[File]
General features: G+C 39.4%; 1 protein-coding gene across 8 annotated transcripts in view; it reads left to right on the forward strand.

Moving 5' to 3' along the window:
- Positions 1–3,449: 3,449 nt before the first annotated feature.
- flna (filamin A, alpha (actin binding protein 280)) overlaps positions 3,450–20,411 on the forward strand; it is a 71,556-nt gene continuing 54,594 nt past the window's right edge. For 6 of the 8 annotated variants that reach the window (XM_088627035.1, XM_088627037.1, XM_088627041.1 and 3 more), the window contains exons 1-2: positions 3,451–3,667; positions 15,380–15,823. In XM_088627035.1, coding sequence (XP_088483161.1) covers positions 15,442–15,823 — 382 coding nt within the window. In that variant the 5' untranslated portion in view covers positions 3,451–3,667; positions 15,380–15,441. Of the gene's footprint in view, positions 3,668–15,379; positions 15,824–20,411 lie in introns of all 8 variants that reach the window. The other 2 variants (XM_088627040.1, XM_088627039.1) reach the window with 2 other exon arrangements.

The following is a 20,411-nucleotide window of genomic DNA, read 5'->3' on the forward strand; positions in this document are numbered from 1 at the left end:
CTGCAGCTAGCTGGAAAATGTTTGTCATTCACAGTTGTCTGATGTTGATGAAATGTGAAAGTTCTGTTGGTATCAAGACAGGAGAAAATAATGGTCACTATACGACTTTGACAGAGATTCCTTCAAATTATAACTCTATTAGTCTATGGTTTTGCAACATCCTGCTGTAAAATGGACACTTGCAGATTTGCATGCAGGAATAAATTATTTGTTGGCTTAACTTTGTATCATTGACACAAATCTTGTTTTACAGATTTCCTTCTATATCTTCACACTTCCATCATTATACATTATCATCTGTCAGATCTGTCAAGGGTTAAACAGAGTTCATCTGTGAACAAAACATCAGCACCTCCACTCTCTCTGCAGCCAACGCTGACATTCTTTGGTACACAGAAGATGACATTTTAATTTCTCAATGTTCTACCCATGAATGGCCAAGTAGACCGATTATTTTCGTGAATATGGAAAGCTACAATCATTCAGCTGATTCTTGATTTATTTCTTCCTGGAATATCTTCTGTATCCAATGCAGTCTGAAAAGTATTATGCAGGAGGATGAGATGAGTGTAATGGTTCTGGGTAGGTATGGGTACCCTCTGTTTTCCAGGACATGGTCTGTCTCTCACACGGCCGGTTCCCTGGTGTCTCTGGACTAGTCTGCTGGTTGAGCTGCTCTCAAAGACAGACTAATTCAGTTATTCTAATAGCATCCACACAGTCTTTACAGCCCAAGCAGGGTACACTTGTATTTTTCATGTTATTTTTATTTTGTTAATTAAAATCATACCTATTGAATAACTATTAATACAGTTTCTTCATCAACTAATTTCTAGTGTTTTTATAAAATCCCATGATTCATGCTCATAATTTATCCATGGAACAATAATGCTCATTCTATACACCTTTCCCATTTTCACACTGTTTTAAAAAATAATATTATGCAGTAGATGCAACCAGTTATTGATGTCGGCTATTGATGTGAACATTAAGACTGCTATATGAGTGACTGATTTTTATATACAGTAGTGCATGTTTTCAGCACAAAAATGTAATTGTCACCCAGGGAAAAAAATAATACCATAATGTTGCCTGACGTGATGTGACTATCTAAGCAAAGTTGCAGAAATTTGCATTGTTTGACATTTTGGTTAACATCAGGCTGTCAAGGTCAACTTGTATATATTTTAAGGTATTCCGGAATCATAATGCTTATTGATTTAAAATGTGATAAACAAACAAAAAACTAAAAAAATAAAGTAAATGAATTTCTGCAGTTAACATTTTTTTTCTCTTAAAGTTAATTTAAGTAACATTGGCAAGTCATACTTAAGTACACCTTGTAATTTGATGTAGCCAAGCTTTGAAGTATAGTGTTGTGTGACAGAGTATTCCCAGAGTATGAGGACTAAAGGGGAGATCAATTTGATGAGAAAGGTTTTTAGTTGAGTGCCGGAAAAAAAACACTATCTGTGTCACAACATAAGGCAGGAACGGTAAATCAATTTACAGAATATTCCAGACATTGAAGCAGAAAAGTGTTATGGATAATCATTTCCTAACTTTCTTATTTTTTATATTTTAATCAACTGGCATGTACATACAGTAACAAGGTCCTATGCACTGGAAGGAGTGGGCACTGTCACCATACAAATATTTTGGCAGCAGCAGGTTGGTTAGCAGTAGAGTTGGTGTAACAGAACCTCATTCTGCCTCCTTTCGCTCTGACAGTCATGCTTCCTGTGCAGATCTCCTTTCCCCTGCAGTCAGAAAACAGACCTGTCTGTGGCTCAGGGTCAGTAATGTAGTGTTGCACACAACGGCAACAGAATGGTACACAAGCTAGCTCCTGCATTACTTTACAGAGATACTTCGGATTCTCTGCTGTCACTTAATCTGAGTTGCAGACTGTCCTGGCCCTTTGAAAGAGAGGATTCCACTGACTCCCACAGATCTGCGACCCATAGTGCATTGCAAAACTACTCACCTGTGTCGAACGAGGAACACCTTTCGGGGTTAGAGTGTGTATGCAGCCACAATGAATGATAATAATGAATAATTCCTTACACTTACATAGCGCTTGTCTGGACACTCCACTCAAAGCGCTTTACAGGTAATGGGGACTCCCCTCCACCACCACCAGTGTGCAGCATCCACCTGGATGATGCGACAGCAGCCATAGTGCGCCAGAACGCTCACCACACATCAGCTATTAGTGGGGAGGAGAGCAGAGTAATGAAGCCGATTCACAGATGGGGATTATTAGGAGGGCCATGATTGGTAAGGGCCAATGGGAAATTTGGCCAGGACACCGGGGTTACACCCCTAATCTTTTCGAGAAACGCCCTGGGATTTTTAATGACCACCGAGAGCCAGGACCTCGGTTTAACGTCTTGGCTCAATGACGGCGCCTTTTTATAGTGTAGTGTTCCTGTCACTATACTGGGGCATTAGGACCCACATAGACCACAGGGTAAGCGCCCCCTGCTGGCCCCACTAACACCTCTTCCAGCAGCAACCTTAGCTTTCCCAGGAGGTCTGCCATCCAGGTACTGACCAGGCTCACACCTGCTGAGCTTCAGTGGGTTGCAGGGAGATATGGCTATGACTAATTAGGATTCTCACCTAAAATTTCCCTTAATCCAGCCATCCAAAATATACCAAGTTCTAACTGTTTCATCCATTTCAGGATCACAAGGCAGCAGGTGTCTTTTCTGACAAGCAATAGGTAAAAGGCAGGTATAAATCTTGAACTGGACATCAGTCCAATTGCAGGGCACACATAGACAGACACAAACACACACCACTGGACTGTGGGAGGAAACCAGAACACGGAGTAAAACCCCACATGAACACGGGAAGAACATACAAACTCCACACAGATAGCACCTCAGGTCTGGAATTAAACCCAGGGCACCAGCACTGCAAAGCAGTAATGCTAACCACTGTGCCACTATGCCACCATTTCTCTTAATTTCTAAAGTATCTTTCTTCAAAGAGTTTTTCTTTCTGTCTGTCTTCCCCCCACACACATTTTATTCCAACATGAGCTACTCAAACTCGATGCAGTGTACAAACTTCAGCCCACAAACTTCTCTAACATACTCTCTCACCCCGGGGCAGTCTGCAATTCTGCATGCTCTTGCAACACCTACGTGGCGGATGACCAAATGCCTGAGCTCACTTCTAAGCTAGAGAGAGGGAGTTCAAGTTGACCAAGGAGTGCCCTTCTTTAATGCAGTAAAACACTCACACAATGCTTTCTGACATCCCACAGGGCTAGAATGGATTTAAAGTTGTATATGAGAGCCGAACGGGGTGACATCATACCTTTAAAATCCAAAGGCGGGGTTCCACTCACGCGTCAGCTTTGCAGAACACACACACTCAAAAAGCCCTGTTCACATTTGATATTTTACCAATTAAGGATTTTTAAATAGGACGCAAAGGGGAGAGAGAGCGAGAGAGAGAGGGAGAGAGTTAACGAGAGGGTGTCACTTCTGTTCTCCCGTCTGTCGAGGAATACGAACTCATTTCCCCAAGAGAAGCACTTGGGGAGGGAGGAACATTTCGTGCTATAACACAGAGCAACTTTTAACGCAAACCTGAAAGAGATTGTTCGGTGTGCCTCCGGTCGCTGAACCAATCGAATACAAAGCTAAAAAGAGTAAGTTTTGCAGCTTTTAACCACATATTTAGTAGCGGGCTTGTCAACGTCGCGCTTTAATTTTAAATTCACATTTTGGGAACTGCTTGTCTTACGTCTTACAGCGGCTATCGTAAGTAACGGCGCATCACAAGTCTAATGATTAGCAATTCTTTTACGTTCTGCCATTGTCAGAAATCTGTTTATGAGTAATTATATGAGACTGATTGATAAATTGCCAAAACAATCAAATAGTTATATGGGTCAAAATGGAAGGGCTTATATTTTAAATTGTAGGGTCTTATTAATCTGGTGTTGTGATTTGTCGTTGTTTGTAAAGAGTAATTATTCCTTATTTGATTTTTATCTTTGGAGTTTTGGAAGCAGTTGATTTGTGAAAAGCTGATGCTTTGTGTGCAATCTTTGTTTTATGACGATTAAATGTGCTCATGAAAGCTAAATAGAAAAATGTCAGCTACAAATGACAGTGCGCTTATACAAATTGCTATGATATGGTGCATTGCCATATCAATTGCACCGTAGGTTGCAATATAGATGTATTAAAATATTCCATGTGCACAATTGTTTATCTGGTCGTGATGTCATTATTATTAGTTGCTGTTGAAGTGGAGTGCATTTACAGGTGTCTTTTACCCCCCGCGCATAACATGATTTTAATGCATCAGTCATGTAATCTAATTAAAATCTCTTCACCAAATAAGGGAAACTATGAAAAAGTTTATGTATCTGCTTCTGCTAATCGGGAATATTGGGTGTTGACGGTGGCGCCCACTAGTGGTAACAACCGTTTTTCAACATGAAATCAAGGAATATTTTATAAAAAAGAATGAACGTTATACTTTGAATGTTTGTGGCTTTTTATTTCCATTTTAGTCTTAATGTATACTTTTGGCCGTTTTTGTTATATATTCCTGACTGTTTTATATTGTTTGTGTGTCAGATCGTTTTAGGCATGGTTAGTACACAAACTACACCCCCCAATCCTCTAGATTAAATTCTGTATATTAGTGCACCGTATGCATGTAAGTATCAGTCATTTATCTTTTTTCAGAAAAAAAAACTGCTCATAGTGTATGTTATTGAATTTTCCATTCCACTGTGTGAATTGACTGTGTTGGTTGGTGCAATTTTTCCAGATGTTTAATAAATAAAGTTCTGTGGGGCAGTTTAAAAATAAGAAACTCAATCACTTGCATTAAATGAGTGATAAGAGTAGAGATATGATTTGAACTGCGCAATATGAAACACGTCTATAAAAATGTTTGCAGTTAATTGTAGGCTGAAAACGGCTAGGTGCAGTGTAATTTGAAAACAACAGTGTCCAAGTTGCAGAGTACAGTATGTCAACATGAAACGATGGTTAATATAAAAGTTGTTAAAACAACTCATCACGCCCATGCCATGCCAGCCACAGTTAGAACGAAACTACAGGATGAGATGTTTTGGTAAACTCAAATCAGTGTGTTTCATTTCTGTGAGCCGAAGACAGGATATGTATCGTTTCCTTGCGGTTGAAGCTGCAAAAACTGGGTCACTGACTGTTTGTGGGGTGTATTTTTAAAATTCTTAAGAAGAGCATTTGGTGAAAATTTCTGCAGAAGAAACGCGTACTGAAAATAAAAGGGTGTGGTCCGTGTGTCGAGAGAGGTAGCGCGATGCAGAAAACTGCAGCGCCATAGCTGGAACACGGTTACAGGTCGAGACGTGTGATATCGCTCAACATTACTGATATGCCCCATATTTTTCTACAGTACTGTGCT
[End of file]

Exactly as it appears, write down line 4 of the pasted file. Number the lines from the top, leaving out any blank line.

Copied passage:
- flna (filamin A, alpha (actin binding protein 280)) overlaps positions 3,450–20,411 on the forward strand; it is a 71,556-nt gene continuing 54,594 nt past the window's right edge. For 6 of the 8 annotated variants that reach the window (XM_088627035.1, XM_088627037.1, XM_088627041.1 and 3 more), the window contains exons 1-2: positions 3,451–3,667; positions 15,380–15,823. In XM_088627035.1, coding sequence (XP_088483161.1) covers positions 15,442–15,823 — 382 coding nt within the window. In that variant the 5' untranslated portion in view covers positions 3,451–3,667; positions 15,380–15,441. Of the gene's footprint in view, positions 3,668–15,379; positions 15,824–20,411 lie in introns of all 8 variants that reach the window. The other 2 variants (XM_088627040.1, XM_088627039.1) reach the window with 2 other exon arrangements.